THE BOTTOM LINE: Zito is having a nice season, but is behind the pack in all categories and unless he can piece together a very strong second half and improve on his control, he probably won't be a top candidate.

64.1 IP, 5-3, 3.08 ERA, 1.15 WHIP, 62 K / 18 BB, .231 OBA
Sabathia got hurt in his first start of the year and spent a month on the disabled list, but since his return he has been, for the most part, lights out. Sabathia has allowed more than two earned runs in only two of his nine starts since returning from the DL, but in those two starts he was shelled, giving up 5 ER to the Brewers and 7 ER to the Angels. Still, Sabathia's K/BB ratio (3.44) is by far the best of his career so far and he has looked truly dominant at times. With that said, he has only five wins and due to the time spent on the DL it will be difficult for him to pile up enough numbers to get his name in the conversation with the top dogs.
THE BOTTOM LINE: Sabathia has been dominant since his return from the DL, but it would take a pretty monstrous second half for him to be a serious contender considering his missed time.

88.2 IP, 8-4, 3.39 ERA, 1.40 WHIP, 92 K / 33 BB, .263 OBA
The young Tampa Bay right-hander had a break out year in 2005 and is continuing to pitch strongly this year. Kazmir walked 100 batters last year, and his control remains a problem although it is improving. Kazmir will probably finish with very solid numbers but will not likely be a top contender in the Cy Young race unless he has a monster second half.
THE BOTTOM LINE: Kazmir could easily take home a Cy Young within the next few years, but he's cooled down after a hot start and is probably not quite there yet.

90.2 IP, 8-4, 3.21 ERA, 1.25 WHIP, 53 K / 28 BB, .276 OBA
The 23-year-old Verlander is having an excellent rookie year for the Tigers. He has been a huge part of the resurgence of the Detroit rotation. However, while his ERA is good, his peripherals are not very strong. The low strikeout-to-walk ratio and his relatively high FIP (Fielding Independent Pitching) of 4.67 lead me to believe he's been getting fairly lucky and that we'll see his numbers regress to some degree in the second half.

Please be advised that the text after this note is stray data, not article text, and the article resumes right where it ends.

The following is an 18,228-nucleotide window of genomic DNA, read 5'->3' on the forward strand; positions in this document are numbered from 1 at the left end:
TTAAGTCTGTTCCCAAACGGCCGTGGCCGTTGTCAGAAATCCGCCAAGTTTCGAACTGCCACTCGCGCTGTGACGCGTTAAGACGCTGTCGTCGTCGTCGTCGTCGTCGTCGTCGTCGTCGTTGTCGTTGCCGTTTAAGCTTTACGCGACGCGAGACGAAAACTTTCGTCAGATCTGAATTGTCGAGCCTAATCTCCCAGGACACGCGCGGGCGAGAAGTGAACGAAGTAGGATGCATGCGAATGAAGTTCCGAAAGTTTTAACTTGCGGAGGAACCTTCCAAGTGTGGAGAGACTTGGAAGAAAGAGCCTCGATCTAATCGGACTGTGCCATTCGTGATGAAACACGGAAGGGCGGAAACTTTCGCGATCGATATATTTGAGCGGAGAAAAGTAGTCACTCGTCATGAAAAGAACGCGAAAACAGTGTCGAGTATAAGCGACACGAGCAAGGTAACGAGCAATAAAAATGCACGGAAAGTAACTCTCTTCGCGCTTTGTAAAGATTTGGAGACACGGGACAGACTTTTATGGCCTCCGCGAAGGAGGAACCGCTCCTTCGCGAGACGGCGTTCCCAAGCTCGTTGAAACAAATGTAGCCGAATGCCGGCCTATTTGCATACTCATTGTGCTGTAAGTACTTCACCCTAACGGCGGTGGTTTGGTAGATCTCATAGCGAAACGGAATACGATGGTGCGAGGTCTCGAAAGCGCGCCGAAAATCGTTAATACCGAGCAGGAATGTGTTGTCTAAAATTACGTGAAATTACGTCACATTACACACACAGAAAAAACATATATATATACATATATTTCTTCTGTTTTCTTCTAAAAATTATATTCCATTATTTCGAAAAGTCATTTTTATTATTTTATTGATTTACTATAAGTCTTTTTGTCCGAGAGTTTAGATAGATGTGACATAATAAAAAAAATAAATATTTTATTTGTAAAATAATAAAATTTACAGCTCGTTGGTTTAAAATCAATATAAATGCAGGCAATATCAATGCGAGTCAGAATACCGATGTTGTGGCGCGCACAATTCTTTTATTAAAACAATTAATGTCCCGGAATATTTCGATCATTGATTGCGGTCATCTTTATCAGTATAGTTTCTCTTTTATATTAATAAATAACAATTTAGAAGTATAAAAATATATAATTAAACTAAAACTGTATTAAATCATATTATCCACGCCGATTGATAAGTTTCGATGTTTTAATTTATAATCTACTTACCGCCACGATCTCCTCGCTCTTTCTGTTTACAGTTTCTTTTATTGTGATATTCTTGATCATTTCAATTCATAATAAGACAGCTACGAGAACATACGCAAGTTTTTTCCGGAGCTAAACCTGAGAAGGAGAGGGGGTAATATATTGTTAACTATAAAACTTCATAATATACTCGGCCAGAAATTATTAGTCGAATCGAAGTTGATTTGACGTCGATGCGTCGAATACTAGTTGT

THE BOTTOM LINE: His ERA is very good, but he hasn't been particularly impressive in any other area. I don't think we'll see Verlander's name in the discussion for Cy Young at the end of the year, but he could be a major contender for Rookie of the Year.

Monday, June 19, 2006

Brooms for the Bucs

For the first time this year, the Twins swept an opponent on the road this weekend. Granted, the Pittsburgh Pirates aren't exactly baseball's best team, but this is a Twins team that couldn't sweep the hapless Royals. The great part is that they did it with some authority and yesterday even without the bats of Joe Mauer and Jason Kubel. They also, most notably, finally got back to .500.

With 11 hits and eight runs all coming on two-out hits, the Twins offense looked a lot more impressive. Just as they did on Friday night, they initially didn't show a lot of life against starter Oliver Perez, who has struggled the last two years since a breakout 2004 season in which he went 12-10 with a 2.99 ERA and 239 strikeouts, second in the Majors that year to the Twins' own Johan Santana. But, just as they did against Ian Snell Friday, the Twins seemed to figure Perez out in the later innings, got a break (with an error by Perez), and got some clutch hits.

The breakout hit came from Justin Morneau again. Saturday night, after going hitless in his first three at-bats, he got a tie-breaking home run against lefty Damarso Marte. Yesterday, after going hitless in his first three at-bats, he came up with the bases loaded, worked the count, and drove a pitch to the opposite field for a bases-clearing double. Justin now has 56 RBI to go with 16 home runs, quite impressive considering its June 19. Morneau is starting to show that he can have good at-bats and consistently drive in runners. Those 56 RBI now trail leader David Ortiz by only three.